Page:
Giardia and Cryptosporidium are microscopic parasites that can be found in water. Giardia causes an intestinal illness called giardiasis or "beaver fever". Cryptosporidium is responsible for a similar illness called cryptosporidiosis.
Q. How do these parasites cause illness?
A. Both parasites produce cysts that are very resistant to harsh environmental conditions. When ingested they germinate, reproduce, and cause illness. After feeding, the parasites form new cysts, which are then passed in the faeces. Studies with human volunteers have shown that ingestion of only a few of the cysts will cause illness.
Q. What are the symptoms?
A. Diarrhoea, abdominal cramps, gas, malaise, and weight loss are the most common symptoms caused by Giardia. Vomiting, chills, headache and fever may also occur. These symptoms usually happen within 6 to 16 days of the initial contact and can continue as long as a month.
The symptoms of cryptosporidiosis are similar; the most common are water diarrhoea, abdominal cramps, nausea, and headaches. These symptoms occur within 2 to 25 days of infection and can last from one to two weeks or as long as a month.
|Giardia lamblia cysts.|
Q. How can drinking water become contaminated with these parasites
A. Giardia are often found in faeces from humans, beaver, muskrat, and dogs. Cattle appear to be the primary source of Cryptosporidium, although they have also been found in humans and other animals.
Drinking water sources become contaminated when faeces containing the parasites are deposited or flushed into water. If water treatment is inadequate, drinking water may contain sufficient numbers of parasites to cause illness. Other sources include direct exposure to faeces of infected humans and animals, eating contaminated food and accidental ingestion of contaminated recreational water. The comparative importance of these various routes of exposure is unknown.
Q. Have these parasites been found in Canadian drinking water supplies?
A. Low levels of both parasites, especially Giardia, were detected in a national survey of drinking water conducted by Health Canada. Only a small fraction of the parasites appeared to be viable. Nevertheless, outbreaks linked to drinking water have been reported in several provinces. Their spread in swimming pools has also been reported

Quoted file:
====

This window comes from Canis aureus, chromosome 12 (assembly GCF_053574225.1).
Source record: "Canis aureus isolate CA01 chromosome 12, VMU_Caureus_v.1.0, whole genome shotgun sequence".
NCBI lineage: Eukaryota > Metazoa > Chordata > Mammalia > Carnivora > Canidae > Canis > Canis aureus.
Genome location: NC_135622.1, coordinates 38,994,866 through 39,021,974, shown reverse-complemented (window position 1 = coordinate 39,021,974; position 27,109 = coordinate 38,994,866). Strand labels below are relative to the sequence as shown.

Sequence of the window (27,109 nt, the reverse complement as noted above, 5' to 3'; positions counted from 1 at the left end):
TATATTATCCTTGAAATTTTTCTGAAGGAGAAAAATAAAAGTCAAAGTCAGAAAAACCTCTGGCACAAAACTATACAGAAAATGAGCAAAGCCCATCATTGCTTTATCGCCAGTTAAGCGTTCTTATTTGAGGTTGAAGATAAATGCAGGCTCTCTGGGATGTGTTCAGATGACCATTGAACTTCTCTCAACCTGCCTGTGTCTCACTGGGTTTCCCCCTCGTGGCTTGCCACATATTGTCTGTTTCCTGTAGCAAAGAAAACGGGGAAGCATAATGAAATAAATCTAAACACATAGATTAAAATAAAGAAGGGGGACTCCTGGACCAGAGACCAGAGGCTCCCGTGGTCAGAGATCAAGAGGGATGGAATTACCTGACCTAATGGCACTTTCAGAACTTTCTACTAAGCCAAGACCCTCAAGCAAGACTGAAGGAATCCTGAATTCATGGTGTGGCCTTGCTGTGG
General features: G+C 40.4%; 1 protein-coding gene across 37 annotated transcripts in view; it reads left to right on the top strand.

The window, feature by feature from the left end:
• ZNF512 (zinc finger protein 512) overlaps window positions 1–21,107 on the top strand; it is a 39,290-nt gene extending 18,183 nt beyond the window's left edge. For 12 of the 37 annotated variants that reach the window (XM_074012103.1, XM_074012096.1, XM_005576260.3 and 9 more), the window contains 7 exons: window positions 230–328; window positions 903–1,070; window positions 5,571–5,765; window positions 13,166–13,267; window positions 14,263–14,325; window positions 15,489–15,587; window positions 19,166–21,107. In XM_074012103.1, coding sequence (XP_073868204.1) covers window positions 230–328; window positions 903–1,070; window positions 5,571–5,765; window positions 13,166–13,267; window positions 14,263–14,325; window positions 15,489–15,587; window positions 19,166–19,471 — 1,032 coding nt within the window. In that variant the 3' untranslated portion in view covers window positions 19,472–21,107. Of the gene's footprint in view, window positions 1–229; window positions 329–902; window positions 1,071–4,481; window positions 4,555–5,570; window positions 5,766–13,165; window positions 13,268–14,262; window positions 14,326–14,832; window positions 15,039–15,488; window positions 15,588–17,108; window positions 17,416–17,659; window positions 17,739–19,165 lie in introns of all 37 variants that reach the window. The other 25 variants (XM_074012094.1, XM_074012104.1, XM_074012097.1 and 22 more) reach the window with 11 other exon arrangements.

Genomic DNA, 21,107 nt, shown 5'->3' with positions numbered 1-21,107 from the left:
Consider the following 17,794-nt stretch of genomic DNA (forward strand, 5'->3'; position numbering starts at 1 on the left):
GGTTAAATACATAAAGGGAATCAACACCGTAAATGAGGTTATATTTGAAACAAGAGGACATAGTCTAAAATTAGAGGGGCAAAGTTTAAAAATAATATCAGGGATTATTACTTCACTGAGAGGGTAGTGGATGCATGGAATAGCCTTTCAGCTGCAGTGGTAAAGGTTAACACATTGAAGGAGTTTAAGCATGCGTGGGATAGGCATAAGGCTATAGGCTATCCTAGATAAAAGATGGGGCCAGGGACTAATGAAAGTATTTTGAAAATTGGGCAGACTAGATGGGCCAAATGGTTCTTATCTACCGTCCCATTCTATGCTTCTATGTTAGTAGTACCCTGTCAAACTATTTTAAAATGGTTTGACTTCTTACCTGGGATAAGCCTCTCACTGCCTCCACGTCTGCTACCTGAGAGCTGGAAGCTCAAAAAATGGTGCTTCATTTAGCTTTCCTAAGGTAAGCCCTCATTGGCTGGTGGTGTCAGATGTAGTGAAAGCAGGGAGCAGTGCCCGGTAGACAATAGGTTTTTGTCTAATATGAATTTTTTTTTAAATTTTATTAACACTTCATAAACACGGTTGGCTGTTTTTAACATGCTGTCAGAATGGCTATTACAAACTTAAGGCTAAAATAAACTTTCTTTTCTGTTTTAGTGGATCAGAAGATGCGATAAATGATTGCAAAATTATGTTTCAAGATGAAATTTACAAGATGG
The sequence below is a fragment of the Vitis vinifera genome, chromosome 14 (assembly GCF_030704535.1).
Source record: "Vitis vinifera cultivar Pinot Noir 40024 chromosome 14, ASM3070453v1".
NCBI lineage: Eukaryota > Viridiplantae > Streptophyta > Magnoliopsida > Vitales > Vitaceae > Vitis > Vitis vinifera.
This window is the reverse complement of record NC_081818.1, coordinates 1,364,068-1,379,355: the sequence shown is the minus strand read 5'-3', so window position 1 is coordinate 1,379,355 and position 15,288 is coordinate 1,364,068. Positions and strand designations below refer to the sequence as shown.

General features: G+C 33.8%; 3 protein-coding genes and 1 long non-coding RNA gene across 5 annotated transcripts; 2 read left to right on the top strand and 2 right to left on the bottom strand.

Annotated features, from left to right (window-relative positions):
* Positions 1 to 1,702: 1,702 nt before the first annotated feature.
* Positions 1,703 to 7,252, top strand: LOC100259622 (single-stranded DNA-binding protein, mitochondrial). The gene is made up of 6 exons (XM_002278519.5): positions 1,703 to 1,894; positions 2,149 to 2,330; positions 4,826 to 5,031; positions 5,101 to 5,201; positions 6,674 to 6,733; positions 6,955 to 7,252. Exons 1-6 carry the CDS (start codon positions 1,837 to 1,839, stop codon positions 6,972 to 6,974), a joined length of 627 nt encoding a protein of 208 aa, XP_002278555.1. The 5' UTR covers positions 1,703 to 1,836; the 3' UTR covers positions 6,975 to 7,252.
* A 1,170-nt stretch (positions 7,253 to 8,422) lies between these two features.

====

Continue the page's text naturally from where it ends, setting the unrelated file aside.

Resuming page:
Q. How can these waterborne illnesses be prevented?
A. Municipal drinking water treatment providing filtration and disinfection can reduce the risk of giardiasis and cryptosporidiosis. Protection of the raw water supply is also beneficial.
In the outdoors, water should be boiled for at least one minute before it is used for drinking, food preparation or dental hygiene. This will destroy Giardia and Cryptosporidium, plus any other disease-causing microorganisms that might be present. Certain types of water filters can remove the parasites.
Travellers to countries where the safety of drinking water is suspect should boil or disinfect and filter water that is to be used for drinking, food preparation or dental hygiene.
Q. How are these infections treated?
A. Giardia is usually cleared without treatment from healthy people within a month. Anti-parasitic drugs are available and are particularly helpful to immunocompromised people in whom the illness could otherwise develop into a persistent state.
Cryptosporidium will usually disappear from healthy people within a month. Anti-diarrhoeal drugs and rehydration therapy may be used if diarrhoea becomes severe. There are no approved drugs to fight the illness although many are now being tested.
|Cryptosporidium parvum oocysts. |
Photos courtesy Dr. G.R. Finch
Q. What extra precautions can immunocompromised people take
A. Both parasites, but particularly Cryptosporidium, can pose a more serious threat to immunocompromised people such as those with AIDS or cancer, or transplant patients receiving immunosuppressive drugs. For these people, the symptoms are more severe and can be life threatening.
At present, it is unknown whether immunocompromised individuals are at greater risk to waterborne Giardia and Cryptosporidium than the general public. Nevertheless, immunocompromised individuals should discuss these risks with their physicians.
Those who wish to take extra precautions can boil their water for 1 minute to kill any parasites that may be present. This practice will also destroy any other microorganisms that might be of concern to these individuals. As bottled water is not routinely monitored for Giardia and Cryptosporidium, its suitability as an alternative to boiled tap water is unknown.
Q. What should you tell your physician?
A. If you are suffering from diarrhoea and suspect that your symptoms may be due to Giardia or Cryptosporidium, visit your physician and mention any exposure to water, food or faeces that may have been contaminated with the parasites.
Q. What is Health Canada doing to ensure the safety of our drinking water?
A. A consistent approach to improving drinking water quality is provided by Health Canada's Guidelines for Canadian Drinking Water Quality (soon to include a guideline for Giardia and Cryptosporidium) which are designed to ensure that Canadians have access to safe drinking water.
Contact Health Canada, Publications, Ottawa, ON K1A 0K9, Fax: (613) 941-5366.